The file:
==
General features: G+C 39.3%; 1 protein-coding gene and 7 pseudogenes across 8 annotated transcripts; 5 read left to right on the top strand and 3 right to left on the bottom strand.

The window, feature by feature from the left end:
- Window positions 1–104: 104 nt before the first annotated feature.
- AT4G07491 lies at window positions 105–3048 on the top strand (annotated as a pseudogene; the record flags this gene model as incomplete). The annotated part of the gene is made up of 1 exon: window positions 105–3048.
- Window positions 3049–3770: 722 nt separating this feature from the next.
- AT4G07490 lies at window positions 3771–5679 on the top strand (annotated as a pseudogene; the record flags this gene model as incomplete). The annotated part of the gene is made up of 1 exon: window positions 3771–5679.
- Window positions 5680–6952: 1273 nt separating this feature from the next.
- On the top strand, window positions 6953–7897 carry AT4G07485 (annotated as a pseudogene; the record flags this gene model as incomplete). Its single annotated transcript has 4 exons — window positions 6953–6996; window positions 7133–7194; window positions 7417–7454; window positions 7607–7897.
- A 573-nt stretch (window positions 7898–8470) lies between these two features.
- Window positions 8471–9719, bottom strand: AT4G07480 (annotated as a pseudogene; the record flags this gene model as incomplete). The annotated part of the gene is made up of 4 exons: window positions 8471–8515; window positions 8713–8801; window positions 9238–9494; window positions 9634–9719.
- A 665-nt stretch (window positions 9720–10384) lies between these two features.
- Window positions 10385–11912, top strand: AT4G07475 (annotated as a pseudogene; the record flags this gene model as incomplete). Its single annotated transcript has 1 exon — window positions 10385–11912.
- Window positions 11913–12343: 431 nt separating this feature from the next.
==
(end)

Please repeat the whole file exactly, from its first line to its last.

General features: G+C 39.3%; 1 protein-coding gene and 7 pseudogenes across 8 annotated transcripts; 5 read left to right on the top strand and 3 right to left on the bottom strand.

The window, feature by feature from the left end:
- Window positions 1–104: 104 nt before the first annotated feature.
- AT4G07491 lies at window positions 105–3048 on the top strand (annotated as a pseudogene; the record flags this gene model as incomplete). The annotated part of the gene is made up of 1 exon: window positions 105–3048.
- Window positions 3049–3770: 722 nt separating this feature from the next.
- AT4G07490 lies at window positions 3771–5679 on the top strand (annotated as a pseudogene; the record flags this gene model as incomplete). The annotated part of the gene is made up of 1 exon: window positions 3771–5679.
- Window positions 5680–6952: 1273 nt separating this feature from the next.
- On the top strand, window positions 6953–7897 carry AT4G07485 (annotated as a pseudogene; the record flags this gene model as incomplete). Its single annotated transcript has 4 exons — window positions 6953–6996; window positions 7133–7194; window positions 7417–7454; window positions 7607–7897.
- A 573-nt stretch (window positions 7898–8470) lies between these two features.
- Window positions 8471–9719, bottom strand: AT4G07480 (annotated as a pseudogene; the record flags this gene model as incomplete). The annotated part of the gene is made up of 4 exons: window positions 8471–8515; window positions 8713–8801; window positions 9238–9494; window positions 9634–9719.
- A 665-nt stretch (window positions 9720–10384) lies between these two features.
- Window positions 10385–11912, top strand: AT4G07475 (annotated as a pseudogene; the record flags this gene model as incomplete). Its single annotated transcript has 1 exon — window positions 10385–11912.
- Window positions 11913–12343: 431 nt separating this feature from the next.